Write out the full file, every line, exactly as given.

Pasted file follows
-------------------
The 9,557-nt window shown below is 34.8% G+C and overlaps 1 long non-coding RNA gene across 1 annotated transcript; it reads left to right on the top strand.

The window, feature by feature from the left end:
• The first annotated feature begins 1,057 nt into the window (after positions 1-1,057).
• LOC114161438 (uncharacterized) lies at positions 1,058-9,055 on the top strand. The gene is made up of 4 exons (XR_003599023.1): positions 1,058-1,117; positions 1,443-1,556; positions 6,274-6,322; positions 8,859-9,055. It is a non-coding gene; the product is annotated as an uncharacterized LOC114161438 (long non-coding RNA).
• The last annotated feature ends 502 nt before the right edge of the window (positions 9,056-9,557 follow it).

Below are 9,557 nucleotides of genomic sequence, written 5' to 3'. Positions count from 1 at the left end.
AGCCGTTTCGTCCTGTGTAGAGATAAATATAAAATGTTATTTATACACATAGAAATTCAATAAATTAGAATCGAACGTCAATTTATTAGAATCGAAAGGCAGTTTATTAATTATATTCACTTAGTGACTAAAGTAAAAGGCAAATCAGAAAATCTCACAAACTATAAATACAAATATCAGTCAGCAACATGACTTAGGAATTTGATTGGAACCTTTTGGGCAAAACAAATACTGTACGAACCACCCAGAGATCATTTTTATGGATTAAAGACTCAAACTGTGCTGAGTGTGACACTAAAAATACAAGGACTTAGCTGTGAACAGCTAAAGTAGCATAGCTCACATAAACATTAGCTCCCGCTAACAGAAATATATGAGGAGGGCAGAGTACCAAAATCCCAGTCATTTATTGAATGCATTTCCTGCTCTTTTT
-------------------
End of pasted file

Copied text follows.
The 9,557-nt window shown below is 34.8% G+C and overlaps 1 long non-coding RNA gene across 1 annotated transcript; it reads left to right on the top strand.

The window, feature by feature from the left end:
• The first annotated feature begins 1,057 nt into the window (after positions 1-1,057).
• LOC114161438 (uncharacterized) lies at positions 1,058-9,055 on the top strand. The gene is made up of 4 exons (XR_003599023.1): positions 1,058-1,117; positions 1,443-1,556; positions 6,274-6,322; positions 8,859-9,055. It is a non-coding gene; the product is annotated as an uncharacterized LOC114161438 (long non-coding RNA).
• The last annotated feature ends 502 nt before the right edge of the window (positions 9,056-9,557 follow it).

Below are 9,557 nucleotides of genomic sequence, written 5' to 3'. Positions count from 1 at the left end.
AGCCGTTTCGTCCTGTGTAGAGATAAATATAAAATGTTATTTATACACATAGAAATTCAATAAATTAGAATCGAACGTCAATTTATTAGAATCGAAAGGCAGTTTATTAATTATATTCACTTAGTGACTAAAGTAAAAGGCAAATCAGAAAATCTCACAAACTATAAATACAAATATCAGTCAGCAACATGACTTAGGAATTTGATTGGAACCTTTTGGGCAAAACAAATACTGTACGAACCACCCAGAGATCATTTTTATGGATTAAAGACTCAAACTGTGCTGAGTGTGACACTAAAAATACAAGGACTTAGCTGTGAACAGCTAAAGTAGCATAGCTCACATAAACATTAGCTCCCGCTAACAGAAATATATGAGGAGGGCAGAGTACCAAAATCCCAGTCATTTATTGAATGCATTTCCTGCTCTTTTT